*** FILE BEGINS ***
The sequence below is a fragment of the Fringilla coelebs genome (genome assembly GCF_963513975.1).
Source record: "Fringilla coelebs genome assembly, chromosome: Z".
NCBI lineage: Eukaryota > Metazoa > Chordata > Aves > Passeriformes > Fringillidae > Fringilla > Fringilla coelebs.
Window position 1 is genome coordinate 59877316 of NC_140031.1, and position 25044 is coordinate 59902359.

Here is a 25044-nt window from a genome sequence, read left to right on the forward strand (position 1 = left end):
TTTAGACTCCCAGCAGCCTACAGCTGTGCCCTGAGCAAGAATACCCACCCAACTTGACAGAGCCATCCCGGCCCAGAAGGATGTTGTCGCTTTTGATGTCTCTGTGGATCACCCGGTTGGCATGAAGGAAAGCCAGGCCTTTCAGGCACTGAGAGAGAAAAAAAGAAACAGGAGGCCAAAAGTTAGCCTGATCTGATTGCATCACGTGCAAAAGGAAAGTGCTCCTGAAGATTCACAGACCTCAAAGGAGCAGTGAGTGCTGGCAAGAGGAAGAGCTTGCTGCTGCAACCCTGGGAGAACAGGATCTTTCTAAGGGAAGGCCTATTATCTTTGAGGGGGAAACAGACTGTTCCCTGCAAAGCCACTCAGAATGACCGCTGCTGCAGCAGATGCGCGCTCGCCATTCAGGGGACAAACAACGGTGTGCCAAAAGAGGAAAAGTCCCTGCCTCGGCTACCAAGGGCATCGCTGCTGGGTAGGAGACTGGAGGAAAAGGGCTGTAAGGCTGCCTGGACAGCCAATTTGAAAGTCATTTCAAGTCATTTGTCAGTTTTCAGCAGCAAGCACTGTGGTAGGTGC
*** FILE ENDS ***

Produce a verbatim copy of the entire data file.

The sequence below is a fragment of the Fringilla coelebs genome (genome assembly GCF_963513975.1).
Source record: "Fringilla coelebs genome assembly, chromosome: Z".
NCBI lineage: Eukaryota > Metazoa > Chordata > Aves > Passeriformes > Fringillidae > Fringilla > Fringilla coelebs.
Window position 1 is genome coordinate 59877316 of NC_140031.1, and position 25044 is coordinate 59902359.

Here is a 25044-nt window from a genome sequence, read left to right on the forward strand (position 1 = left end):
TTTAGACTCCCAGCAGCCTACAGCTGTGCCCTGAGCAAGAATACCCACCCAACTTGACAGAGCCATCCCGGCCCAGAAGGATGTTGTCGCTTTTGATGTCTCTGTGGATCACCCGGTTGGCATGAAGGAAAGCCAGGCCTTTCAGGCACTGAGAGAGAAAAAAAGAAACAGGAGGCCAAAAGTTAGCCTGATCTGATTGCATCACGTGCAAAAGGAAAGTGCTCCTGAAGATTCACAGACCTCAAAGGAGCAGTGAGTGCTGGCAAGAGGAAGAGCTTGCTGCTGCAACCCTGGGAGAACAGGATCTTTCTAAGGGAAGGCCTATTATCTTTGAGGGGGAAACAGACTGTTCCCTGCAAAGCCACTCAGAATGACCGCTGCTGCAGCAGATGCGCGCTCGCCATTCAGGGGACAAACAACGGTGTGCCAAAAGAGGAAAAGTCCCTGCCTCGGCTACCAAGGGCATCGCTGCTGGGTAGGAGACTGGAGGAAAAGGGCTGTAAGGCTGCCTGGACAGCCAATTTGAAAGTCATTTCAAGTCATTTGTCAGTTTTCAGCAGCAAGCACTGTGGTAGGTGC